Thursday, November 19, 2009

Build Me a Winner

Here we are at part two of the “Greatest Short Track Bike on Earth” build. Okay, there’s no way in hell that I’m building the “greatest” bike, but it’s still fun to try. I’m building this thing on a self-imposed tight budget (for no other reason than the fact that I m cheap), just to see what I can do. There are a few upgrades I have in mind that can’t be done with the spare parts I have on hand, so I’ll have to get creative. Let’s see what I’ve done so far, shall we?

Next up on the agenda would be the “street” tires I have on this former commuter bike. I like the Kenda Flame tires I had, but they are worthless for trail riding, even if it is going to be ridden on a “short track.” I need a little grip, so I opted to use a set of spare Kenda Small Block Eight tires I just happened to have lying around. First, let’s asses the situation.

The flames made me look faster, honest.

Looking at the above photo, it seems that I used this bike for more than a “commuter.” The dirt on them tells a tale of off-road misadventures gone awry. I have to admit that I did venture off road a lot on my “road rides.” From now on, my “road rides” will be road only. I’ll build another bike if I want to play around on the streets and the dirt at the same time. How about we get these suckers off of here, shall we?

No, I won’t keep the reflectors. That’s just silly talk.

I had forgotten what a pain in the ass it is to mount and dismount tires with a wire bead, as opposed to the Kevlar bead tires I normally use. The other disadvantage of a wire bead tire is weight. Not to fear though, my Small Block Eights (or Crazy Eights as Little Miss Sunshine likes to call them) are of the Kevlar variety. With the rear tire mounting complete, I found something else that needs to be removed, never to be seen again.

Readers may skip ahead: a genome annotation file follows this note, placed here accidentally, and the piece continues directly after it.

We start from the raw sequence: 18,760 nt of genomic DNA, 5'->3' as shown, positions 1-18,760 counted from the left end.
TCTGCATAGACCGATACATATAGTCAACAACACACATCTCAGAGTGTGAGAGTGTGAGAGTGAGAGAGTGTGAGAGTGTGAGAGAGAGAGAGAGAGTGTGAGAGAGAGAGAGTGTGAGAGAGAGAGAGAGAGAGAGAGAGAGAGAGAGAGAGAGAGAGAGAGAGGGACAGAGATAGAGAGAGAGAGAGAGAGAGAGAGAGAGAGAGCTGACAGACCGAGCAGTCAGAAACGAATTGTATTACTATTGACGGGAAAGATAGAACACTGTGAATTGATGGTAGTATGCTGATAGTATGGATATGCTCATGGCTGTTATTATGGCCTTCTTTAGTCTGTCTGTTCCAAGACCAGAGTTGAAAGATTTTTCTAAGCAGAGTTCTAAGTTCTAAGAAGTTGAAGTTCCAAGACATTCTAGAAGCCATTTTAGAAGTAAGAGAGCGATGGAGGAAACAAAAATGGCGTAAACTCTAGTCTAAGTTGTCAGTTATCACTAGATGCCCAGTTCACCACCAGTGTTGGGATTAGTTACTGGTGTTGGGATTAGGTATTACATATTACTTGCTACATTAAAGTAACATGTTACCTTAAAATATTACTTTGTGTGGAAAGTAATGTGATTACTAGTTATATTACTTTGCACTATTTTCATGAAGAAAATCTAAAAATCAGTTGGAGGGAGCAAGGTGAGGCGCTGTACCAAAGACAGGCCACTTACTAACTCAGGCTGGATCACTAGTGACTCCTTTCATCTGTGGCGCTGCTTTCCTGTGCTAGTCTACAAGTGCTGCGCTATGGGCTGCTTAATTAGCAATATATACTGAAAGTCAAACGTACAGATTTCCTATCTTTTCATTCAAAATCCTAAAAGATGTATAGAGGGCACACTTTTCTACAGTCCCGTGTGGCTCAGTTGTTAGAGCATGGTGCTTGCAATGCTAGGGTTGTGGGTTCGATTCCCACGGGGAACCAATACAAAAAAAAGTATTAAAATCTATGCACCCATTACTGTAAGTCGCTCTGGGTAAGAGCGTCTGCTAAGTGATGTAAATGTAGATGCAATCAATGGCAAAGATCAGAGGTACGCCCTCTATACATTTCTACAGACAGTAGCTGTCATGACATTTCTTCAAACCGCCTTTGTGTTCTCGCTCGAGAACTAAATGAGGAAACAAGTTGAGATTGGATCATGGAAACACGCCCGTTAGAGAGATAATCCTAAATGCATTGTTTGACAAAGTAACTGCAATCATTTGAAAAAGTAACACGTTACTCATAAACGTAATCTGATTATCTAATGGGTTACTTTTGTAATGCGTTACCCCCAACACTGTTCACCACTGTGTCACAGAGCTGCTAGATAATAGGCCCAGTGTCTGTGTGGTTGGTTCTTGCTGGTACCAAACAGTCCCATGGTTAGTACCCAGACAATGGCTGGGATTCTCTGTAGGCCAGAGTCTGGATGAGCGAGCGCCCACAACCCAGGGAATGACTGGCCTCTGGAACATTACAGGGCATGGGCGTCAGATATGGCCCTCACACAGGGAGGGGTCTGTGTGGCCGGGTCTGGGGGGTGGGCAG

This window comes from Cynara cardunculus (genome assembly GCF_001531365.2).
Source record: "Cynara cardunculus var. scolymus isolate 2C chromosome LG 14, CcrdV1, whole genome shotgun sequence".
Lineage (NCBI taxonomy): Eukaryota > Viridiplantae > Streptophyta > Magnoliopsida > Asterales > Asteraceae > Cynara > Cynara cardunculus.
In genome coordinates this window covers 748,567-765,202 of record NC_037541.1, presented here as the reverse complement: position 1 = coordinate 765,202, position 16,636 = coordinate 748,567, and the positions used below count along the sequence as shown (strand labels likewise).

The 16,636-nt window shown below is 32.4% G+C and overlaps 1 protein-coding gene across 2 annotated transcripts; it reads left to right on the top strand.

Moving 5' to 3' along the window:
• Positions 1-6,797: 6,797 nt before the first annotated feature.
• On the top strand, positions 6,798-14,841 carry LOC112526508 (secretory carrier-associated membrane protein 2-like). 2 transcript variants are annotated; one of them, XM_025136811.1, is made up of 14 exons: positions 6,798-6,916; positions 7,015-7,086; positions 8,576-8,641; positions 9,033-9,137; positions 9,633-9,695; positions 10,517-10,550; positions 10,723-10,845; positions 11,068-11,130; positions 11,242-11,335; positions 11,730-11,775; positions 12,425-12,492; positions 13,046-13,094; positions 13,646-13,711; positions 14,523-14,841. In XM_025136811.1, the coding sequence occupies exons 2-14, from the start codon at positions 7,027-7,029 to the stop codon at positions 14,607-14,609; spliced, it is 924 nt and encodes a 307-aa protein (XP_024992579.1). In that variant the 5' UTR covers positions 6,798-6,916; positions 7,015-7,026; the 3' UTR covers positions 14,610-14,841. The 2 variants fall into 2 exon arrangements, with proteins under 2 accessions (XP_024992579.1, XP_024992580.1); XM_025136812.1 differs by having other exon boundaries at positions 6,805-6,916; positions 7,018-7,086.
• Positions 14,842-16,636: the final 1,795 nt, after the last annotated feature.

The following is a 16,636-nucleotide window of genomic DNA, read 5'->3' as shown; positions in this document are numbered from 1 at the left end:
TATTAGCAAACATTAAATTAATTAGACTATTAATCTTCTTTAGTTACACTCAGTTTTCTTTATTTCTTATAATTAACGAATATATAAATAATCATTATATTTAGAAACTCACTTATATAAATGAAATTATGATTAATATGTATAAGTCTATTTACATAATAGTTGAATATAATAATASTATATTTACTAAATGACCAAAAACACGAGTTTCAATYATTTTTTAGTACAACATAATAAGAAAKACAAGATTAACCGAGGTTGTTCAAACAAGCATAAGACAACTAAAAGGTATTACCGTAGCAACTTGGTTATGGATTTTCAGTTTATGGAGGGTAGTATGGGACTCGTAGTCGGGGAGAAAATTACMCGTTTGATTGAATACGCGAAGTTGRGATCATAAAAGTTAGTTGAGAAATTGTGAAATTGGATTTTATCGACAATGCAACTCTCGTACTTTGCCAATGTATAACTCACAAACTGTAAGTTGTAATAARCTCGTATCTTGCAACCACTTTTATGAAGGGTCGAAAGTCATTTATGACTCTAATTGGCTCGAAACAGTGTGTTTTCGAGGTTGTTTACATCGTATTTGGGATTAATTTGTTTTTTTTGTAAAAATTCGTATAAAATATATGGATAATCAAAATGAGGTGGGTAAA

Kickstands are so 1980’s.

There’s no place on a racing bike for a kickstand, since I don’t plan on stopping long enough (or at all) to give my bike a rest. I changed the front tire as well, and I noticed that I had another set of spare parts, albeit of a less than desirable quality. I guess I will just toss them in the “Why the hell do I keep this shit?” bin, and be on my way. I took some photos for my own (and your) reference.

Maybe I can put these on a beach cruiser or something.

When everything was all said and done (yes, I talk to myself a lot when I work on bikes), I looked at the new and improved “Greatest Short Track Bike on Earth” and I was pleased. It’s amazing how much of a difference a few parts can make. I admired my work for a few minutes then I took it for the standard neighborhood test ride. I liked it, especially the new wider bars.

Man, that stem is out of place. I’ll have to find a new one.

I’ll be keeping my eyes peeled for some more inexpensive upgrades, most likely through good ‘ole ebay, and some local sources. I’m on the lookout for a new stem, crankset, and rear derailleur first. That damn ugly stem will be the first to go if I can help it. I decided to bring Goose out into the yard for a meet and greet. He was less than thrilled with his new roommate.

“WTF? I thought you were a Diamondback rider?”

Sorry Goose, but the only thing I had for a short track bike was this old Trek 4300. Why the hell else would I attempt to race a bike made by another manufacturer? It’s not like I want to turn my back on the fine folks at Diamondback just for a shot at short track racing glory. This thing will have to suffice for now, at least until I get my hands on a hardtail Diamondback frame. The short track season is two months away, so I still have plenty of time. I wouldn’t bet all of your money with a bookie thinking I’ll be racing on a frame from Trek next season. If it came down to that, I’ll run the short track series with Goose. The Trek thing is just an experiment to see if I would even enjoy riding a hardtail on the short track stuff. I’ll probably take it out for a spin or two, just to see what happens. I just hope no photographic evidence surfaces of me riding this non-Diamondback. In the meantime, there is a new frame acquisition in the works, I promise. Just hold your horses.

No comments: